Citation: Journal of the Atmospheric Sciences 70, 7; 10.1175/JAS-D-12-0226.1

b. PV tendency

We compute DPV tendencies from the diabatic temperature tendencies and invert them to obtain geopotential height tendencies, as described in section 2. Figure 6 shows total and diabatically induced geopotential height tendencies during rapid intensification at model hour 16 for both resolutions. Low-level DPV directly enhances surface cyclogenesis, as the strongest diabatic height tendencies at 850 hPa are located between the minima of 2-h centered total height tendency and MSLP. When extending instantaneous diabatic height tendencies to 6-h totals, the magnitudes are nearly as large as the total height tendency. This is likely due to effects that are not represented by instantaneous condensational heating, such as DPV being advected away after generation, radiation effects, and other negative feedbacks that moderate the net change in QGPV. The vertically upright dipoles in Figs. 6c and 6d are expected in the QG framework, while they would be offset if considering the tilt of the relative vorticity vector. It is apparent from the cross sections how positive height tendencies aloft can help to slow the progress of the upper-level disturbance upstream, maintaining a westerly tilt with height.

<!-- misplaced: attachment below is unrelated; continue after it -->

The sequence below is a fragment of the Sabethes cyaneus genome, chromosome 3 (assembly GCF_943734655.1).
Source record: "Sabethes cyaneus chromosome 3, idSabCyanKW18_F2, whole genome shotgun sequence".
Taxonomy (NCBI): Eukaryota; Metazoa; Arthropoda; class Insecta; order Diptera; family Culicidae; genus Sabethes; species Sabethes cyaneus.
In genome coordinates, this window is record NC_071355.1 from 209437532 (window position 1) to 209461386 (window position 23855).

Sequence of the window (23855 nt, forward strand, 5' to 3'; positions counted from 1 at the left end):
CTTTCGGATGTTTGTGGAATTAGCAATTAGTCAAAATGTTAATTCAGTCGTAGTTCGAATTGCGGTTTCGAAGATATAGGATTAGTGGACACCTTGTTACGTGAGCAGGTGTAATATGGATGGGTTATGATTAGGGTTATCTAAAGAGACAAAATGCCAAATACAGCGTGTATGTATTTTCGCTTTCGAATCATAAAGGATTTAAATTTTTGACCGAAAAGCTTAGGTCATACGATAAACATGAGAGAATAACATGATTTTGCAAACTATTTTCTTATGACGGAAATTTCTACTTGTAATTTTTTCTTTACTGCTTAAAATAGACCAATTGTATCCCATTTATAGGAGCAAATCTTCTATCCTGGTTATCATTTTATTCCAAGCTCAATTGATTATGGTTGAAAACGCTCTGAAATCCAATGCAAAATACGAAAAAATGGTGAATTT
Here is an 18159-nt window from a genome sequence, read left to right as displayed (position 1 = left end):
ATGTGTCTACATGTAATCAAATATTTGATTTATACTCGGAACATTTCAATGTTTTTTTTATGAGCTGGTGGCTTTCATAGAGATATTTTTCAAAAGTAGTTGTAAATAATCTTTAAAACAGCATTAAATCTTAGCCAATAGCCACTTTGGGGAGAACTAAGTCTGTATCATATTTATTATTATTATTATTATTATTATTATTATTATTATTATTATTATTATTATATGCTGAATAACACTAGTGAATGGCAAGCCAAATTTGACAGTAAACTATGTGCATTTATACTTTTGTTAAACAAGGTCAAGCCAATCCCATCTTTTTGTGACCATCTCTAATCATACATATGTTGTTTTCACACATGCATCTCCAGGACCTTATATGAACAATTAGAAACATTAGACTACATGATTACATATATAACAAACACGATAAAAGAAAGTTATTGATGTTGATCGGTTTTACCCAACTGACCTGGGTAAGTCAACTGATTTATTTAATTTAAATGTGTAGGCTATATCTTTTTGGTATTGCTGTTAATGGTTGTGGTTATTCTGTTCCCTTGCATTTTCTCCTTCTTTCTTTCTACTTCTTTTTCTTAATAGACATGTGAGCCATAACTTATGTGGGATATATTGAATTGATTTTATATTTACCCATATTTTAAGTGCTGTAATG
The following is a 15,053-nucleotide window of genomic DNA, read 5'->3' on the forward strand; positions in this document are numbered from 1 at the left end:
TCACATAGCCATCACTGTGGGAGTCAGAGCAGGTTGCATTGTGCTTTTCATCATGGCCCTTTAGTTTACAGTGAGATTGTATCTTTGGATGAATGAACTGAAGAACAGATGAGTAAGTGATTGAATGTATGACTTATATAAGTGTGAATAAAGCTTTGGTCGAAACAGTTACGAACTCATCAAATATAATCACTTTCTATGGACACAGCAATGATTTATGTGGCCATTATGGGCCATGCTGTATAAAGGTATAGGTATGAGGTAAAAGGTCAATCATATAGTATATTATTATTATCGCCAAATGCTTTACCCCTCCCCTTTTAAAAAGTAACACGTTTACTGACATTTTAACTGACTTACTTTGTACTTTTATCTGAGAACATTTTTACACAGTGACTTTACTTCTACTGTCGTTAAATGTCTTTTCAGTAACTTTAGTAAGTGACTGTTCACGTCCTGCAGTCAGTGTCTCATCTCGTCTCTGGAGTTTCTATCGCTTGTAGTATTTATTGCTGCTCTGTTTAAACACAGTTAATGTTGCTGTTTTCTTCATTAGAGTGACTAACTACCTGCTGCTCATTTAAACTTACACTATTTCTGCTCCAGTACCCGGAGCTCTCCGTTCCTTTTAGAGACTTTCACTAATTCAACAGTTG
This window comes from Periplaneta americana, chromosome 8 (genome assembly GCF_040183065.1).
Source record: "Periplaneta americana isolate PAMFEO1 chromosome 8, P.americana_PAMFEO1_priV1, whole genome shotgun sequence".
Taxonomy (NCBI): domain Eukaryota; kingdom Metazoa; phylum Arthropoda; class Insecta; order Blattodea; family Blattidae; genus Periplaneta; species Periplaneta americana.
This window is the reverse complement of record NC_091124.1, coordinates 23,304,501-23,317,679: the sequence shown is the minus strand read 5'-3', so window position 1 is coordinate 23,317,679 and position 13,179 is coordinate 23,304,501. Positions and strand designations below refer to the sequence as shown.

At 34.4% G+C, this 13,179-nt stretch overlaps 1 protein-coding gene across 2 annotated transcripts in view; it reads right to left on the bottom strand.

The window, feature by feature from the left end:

Fig. 6.
Fig. 6.

Diabatic height tendency (shaded, m h−1), total geopotential height tendency (dashed black contours, interval 5 m h−1) at 850 hPa, and MSLP (brown contours, interval 4 hPa) for (a) 120- and (b) 20-km grid spacing, 16 h into simulation at 0400 UTC 31 Dec 2001. Cross sections through red lines for (c) 120- and (d) 20-km grid spacing, with contours and colors as in (a),(b).

Citation: Journal of the Atmospheric Sciences 70, 7; 10.1175/JAS-D-12-0226.1

At upper levels the diabatic generation of an anticyclonic PV anomaly will be mitigated by its rapid advection downwind. Total and diabatic geopotential height tendencies are stronger at 20-km grid spacing, consistent with lower MSLP, increased precipitation, stronger 700-hPa heating, and stronger DPV generation. At 20 km, stronger diabatic height tendencies occur throughout the vertical column. This effect on the height tendencies confirms that the difference between the resolutions is not simply a horizontal or vertical concentration of heating, as the smoothing effects of PV inversion help to negate the effect of such concentration on the resulting geopotentials.